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China’s growing food needs put pressure on environment beyond its borders

Who pays the price when China feeds its people? A new study projects that the populous nation will have to import more food as demand grows, with its trading partners bearing the brunt of the environmental pressure.

The story of the Amazon jungle falling victim to deforestation has now become entangled with China and its food security strategy. Brazil, a nation increasingly under fire for failing to stop the destruction of its pristine rainforest, largely exports its soy crops to China. New research shows that it is poised to overtake the United States as the largest soybean supplier to China by 2050. To keep pace with demand from the superpower nation, it has not held back from razing more trees for cropland expansion.  

According to projections by researchers from the Institute of Applied Systems Analysis (IIASA), an independent global research institute, and their Chinese collaborators, China’s food demand will soon require an additional 63 million hectares of agricultural land - an area larger than the size of Spain or Madagascar - from all its trading partners, as it ramps up imports of soy, beef and dairy products. 

In a study published in the journal Nature Sustainability this week, the researchers project that by 2050, China’s demand for dairy products and soybeans will double from a baseline year, 2010. For pork and poultry, demand will rise by a third. The demand for cereals and other crops will increase by 25 per cent and 9 per cent respectively.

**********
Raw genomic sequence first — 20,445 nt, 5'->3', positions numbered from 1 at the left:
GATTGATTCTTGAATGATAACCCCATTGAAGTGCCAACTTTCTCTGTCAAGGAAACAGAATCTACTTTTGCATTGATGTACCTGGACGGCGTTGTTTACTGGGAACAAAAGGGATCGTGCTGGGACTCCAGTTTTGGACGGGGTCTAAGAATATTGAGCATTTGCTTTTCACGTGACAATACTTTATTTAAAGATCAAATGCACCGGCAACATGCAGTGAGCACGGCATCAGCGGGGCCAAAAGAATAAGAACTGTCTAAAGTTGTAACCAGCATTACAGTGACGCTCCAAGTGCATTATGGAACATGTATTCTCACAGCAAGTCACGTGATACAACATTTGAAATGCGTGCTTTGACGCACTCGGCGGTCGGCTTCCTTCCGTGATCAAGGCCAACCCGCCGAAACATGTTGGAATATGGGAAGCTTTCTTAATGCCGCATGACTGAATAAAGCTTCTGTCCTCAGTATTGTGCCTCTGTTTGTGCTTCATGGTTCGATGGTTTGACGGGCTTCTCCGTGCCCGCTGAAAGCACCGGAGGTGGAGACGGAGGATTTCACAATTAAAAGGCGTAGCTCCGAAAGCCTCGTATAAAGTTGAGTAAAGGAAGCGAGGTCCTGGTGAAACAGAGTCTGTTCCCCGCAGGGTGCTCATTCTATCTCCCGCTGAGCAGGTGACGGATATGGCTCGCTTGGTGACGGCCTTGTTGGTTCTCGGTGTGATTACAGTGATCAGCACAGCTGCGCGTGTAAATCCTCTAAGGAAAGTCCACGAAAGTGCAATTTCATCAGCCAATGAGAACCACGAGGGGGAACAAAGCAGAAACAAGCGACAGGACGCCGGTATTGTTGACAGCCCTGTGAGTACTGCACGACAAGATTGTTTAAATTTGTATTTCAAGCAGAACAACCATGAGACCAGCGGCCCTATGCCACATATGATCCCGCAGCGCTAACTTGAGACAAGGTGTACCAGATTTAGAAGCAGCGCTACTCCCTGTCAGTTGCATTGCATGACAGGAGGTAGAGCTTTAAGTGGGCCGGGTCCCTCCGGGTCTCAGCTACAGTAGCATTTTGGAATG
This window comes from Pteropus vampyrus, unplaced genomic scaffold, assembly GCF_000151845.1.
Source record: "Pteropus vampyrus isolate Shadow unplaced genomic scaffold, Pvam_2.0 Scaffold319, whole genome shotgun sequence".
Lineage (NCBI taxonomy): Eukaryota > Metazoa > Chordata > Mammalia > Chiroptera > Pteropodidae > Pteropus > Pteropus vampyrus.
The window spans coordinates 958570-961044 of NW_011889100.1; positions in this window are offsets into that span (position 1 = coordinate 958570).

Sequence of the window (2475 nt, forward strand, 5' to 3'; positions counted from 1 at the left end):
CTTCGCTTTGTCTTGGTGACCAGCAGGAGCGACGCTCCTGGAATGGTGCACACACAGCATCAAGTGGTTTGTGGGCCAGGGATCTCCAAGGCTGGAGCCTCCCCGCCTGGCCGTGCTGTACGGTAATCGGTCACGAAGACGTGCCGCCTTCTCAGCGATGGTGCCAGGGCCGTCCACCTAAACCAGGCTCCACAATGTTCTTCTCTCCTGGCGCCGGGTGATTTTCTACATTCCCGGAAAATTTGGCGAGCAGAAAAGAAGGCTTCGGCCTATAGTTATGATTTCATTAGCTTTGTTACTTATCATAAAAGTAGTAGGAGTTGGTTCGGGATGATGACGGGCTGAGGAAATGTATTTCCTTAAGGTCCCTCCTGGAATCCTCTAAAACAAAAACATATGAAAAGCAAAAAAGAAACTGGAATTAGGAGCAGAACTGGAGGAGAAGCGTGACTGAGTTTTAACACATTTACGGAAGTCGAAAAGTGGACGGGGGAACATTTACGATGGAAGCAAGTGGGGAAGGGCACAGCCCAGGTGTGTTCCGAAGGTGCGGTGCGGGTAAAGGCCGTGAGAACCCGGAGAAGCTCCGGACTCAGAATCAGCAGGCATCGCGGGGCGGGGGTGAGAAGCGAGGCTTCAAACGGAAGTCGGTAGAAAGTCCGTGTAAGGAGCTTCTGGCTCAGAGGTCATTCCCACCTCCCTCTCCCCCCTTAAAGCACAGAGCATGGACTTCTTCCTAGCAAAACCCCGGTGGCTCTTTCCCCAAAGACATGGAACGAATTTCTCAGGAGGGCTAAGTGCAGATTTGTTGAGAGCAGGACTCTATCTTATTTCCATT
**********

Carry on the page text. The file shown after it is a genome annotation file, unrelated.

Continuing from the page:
This will require China to expand its pastures and cropland by an additional 25 million hectares by 2050, said the researchers. It will also generate an additional 100 metric tonnes of carbon dioxide emissions annually. 

“Assessing the impacts of future food demand requires comprehensive analyses of China’s agricultural sector,” said the study’s lead author Hao Zhao who represents the Integrated Biospheres Future (IBF) Research Group in the IIASA’s Biodiversity and Natural Resources Programme and is a researcher at Beijing’s Chinese Academy of Sciences.

The study also looks at how trade relations have to shift in order to “keep China’s rice bowl full”. “If we want to track how that impacts on the global environment, more complex models are needed because we have to look at China’s trade with other countries,” said Hao. 

Soy is China’s weak link

As much as China aspires to be self-sufficient in feeding itself, it is struggling to meet its demands domestically. Long-term factors affecting its food security include a shrinking rural labour force, the reduction of available farmland by urban development and a farmland management system that is an obstacle to modern farming and large-scale cultivation. This is where trade steps in, the study finds. 

For example, China’s imports of soy have been in the spotlight in recent years. China’s growing middle class has a hunger for meat and soy, a protein-rich grain, is mostly used to fatten up the hog population. China has largely relied on American soy but mounting trade tensions has made the US a less reliable supplier.

Trends in demand and production of agricultural products in China

These tables show the demand and production patterns of different agricultural products in China. A portion of the crops are used for livestock feed. Image: Nature Sustainability